Pelvic muscle exercises, also called Kegel (kay-gull) are named after Dr. Arnold Kegel, who developed them to strengthen the pelvic floor muscles. The actual name of the muscles is the “pubococcygeus” muscles. These muscles contract and relax under your command to control the opening and closing of your urethral sphincters, or the muscles that give you urinary control. Through regular exercise, you may be able to build up their strength and endurance to gain better bladder control.
Begin by locating the muscles to be exercised:
1.As you begin urinating, try to stop or slow the urine without tensing the muscles of your legs, buttocks or abdomen. It is very important not to use these muscles because only the pelvic floor muscles help with bladder control.
2.When you are able to slow or stop the stream of urine, you have located the correct muscles. Feel the sensation of the muscles pulling inward and upward.
Squeeze in rectal area to tighten anus as if trying not to pass gas. You will be using the correct muscles.
YOU should aim to perform ten sets of each of the following exercises ten times each day:
Set # 1
Quick Contractions (QC) -Tighten and relax the sphincter steadily without a break between (Squeeze-release, Squeeze-release, Squeeze-release, etc.)
Slow Contractions (SC) -Tighten the sphincter and hold for a count of 3, then relax for a count of 3 (Squeeze, 2, 3, Release 2, 3; Squeeze 2, 3, Release 2, 3). Gradually increase the count to 10: squeeze 2,3,4,5,6,7,8,9, 10, release 2,3,4,5…10)
In the beginning, check your self frequently by looking in the mirror or by placing a hand on your abdomen and buttocks to ensure that you do not feel your belly, thigh or buttocks muscles move. It there is movement, continue to experiment until you have isolated just the muscles of the pelvic floor.
Your bladder control should begin to see some improvement in 3 to 6 weeks. Make pelvic exercises apart of your daily routine. Whether you are doing pelvic muscle exercises to improve or maintain bladder control, you must do them regularly, and habitually. Use daily occurrences such as watching 1V, reading stopping at traffic lights and waiting in line at the store as cues to perform a few exercises.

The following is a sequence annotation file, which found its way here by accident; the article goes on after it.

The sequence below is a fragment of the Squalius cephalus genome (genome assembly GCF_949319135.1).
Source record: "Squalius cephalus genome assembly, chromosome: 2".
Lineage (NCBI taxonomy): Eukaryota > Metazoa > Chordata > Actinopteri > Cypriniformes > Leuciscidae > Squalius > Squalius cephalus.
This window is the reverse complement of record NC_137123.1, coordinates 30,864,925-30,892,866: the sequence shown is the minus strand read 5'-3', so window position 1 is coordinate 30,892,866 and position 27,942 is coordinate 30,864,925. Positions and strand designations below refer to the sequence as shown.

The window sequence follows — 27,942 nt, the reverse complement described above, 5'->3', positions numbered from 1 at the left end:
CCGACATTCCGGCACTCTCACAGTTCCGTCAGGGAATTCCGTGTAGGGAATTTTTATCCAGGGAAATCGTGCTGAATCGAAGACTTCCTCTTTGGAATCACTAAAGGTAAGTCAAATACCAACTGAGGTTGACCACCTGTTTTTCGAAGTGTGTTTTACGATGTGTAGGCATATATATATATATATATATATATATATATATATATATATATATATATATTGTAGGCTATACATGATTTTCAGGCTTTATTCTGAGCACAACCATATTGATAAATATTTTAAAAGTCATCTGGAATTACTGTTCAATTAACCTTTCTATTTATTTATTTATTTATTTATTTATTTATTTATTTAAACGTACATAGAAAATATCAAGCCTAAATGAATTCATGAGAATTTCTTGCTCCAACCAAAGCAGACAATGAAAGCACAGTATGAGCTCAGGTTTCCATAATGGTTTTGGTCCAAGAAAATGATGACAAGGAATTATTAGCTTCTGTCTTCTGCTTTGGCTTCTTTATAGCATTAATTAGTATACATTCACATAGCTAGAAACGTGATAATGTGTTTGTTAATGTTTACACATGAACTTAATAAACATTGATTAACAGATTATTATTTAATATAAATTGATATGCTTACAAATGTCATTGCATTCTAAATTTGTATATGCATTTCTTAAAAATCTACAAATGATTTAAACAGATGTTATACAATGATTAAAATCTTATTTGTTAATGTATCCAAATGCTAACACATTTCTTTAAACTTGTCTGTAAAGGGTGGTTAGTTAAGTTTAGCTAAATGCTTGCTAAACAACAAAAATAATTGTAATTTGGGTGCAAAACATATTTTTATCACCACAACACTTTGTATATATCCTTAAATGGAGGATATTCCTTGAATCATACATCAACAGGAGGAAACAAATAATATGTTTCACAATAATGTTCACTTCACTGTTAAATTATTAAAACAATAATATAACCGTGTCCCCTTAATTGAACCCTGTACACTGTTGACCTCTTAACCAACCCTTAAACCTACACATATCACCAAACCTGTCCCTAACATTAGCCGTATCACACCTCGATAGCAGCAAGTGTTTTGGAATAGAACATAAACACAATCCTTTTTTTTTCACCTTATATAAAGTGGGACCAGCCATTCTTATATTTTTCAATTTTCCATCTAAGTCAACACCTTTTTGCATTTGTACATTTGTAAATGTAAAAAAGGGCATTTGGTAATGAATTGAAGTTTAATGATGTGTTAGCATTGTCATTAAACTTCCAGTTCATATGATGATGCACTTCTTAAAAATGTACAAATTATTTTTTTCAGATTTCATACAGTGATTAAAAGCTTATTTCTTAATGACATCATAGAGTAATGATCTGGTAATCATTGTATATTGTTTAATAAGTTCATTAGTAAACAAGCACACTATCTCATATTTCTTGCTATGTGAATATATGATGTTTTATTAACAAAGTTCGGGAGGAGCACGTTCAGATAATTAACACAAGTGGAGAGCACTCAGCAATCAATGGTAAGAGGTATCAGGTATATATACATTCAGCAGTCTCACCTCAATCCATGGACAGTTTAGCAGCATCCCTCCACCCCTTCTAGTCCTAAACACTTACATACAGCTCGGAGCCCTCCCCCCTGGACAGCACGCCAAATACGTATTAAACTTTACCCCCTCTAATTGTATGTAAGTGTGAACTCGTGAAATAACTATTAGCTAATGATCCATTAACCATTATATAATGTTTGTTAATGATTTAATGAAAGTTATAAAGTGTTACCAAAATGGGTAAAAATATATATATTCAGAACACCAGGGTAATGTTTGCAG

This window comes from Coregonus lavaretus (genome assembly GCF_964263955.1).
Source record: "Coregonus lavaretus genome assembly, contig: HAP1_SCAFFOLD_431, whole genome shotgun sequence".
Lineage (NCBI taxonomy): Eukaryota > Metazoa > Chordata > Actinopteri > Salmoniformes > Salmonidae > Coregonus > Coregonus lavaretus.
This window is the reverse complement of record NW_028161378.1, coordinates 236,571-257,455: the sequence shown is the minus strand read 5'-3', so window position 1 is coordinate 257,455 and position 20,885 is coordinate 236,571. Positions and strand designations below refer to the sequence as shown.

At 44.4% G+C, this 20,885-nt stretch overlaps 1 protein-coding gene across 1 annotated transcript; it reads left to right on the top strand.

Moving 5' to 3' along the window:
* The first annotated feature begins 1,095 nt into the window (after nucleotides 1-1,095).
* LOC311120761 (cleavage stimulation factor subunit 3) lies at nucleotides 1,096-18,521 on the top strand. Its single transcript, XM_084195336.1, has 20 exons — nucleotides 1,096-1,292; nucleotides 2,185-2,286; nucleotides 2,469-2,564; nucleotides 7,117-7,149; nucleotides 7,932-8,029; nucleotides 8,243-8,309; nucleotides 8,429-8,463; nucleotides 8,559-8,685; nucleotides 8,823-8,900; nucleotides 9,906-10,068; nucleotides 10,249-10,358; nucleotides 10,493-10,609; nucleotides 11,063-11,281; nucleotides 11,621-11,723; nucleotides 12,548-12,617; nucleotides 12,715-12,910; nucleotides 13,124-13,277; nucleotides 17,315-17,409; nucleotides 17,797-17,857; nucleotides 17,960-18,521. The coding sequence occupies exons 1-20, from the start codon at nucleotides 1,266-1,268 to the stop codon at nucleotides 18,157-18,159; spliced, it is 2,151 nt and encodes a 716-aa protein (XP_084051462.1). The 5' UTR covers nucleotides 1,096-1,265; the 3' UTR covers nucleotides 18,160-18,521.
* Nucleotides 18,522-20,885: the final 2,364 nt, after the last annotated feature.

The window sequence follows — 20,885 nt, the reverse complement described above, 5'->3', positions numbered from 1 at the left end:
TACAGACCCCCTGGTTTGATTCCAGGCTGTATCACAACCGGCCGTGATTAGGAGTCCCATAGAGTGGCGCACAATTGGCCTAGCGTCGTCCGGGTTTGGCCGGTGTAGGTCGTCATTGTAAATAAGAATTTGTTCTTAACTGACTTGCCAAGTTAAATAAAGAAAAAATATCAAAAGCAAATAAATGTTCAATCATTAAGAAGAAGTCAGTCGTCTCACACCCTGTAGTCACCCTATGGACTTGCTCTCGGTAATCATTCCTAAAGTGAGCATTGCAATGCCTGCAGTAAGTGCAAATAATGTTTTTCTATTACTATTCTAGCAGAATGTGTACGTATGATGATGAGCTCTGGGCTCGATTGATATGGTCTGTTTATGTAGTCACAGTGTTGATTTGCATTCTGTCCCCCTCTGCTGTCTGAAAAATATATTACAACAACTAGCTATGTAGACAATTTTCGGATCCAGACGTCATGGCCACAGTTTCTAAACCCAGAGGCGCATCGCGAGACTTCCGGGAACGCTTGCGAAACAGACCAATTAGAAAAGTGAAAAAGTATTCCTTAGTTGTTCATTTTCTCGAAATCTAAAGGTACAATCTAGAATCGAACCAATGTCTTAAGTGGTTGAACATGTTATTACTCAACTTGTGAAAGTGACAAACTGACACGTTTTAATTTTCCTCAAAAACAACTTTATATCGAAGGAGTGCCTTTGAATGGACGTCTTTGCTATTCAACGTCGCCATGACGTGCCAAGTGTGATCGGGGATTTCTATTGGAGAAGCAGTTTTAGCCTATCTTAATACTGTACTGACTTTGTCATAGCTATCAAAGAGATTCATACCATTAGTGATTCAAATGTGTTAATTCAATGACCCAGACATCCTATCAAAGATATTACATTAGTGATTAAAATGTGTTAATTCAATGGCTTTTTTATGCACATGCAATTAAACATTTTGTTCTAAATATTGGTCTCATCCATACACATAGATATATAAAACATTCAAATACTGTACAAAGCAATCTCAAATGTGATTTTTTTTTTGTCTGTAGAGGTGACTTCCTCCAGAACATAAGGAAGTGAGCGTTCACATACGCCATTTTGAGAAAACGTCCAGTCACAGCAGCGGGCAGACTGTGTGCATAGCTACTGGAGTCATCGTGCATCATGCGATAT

Use the toilet regularly. Make toilet facilities convenient -this may mean a bedside commode, bedpan or urinal placed within reach.
Wear clothes that are easy to remove when it is time to use the toilet.
Train your bladder. Use a clock to schedule times to toilet. Every hour, then every 1-1/2 hours, etc. , until you achieve a satisfactory schedule. Avoid frequent trips to the toilet “just in case.”
Remain at the toilet until you feel your bladder is empty. Do not rush. If you feel there is still some urine in the bladder, move around or stand up if you were sitting, sit back down and lean forward slightly over the knees.
Empty your bladder before you start on a trip of an hour or more. Do not try to wait until you get home or until it’s more convenient.
Learn to squeeze before you sneeze -and before you cough, laugh, get out of a chair, or pick up something heavy.
Establish regular bowel habits. Constipation affects bladder control.
Consider avoiding foods that are known to affect the bladder, such as tomatoes, chocolate, spicy foods and beverages, including alcohol, and those containing caffeine. These make the bladder more irritable and therefore increase the chance of incontinence.
Watch your weight. Obesity makes bladder control more difficult. Ask your regular doctor about a sensible diet if you are overweight.
Stop smoking. Smoking has been listed as a risk factor for bladder cancer, and it is irritating to the bladder. Also, a smoker’s cough may cause bladder leakage.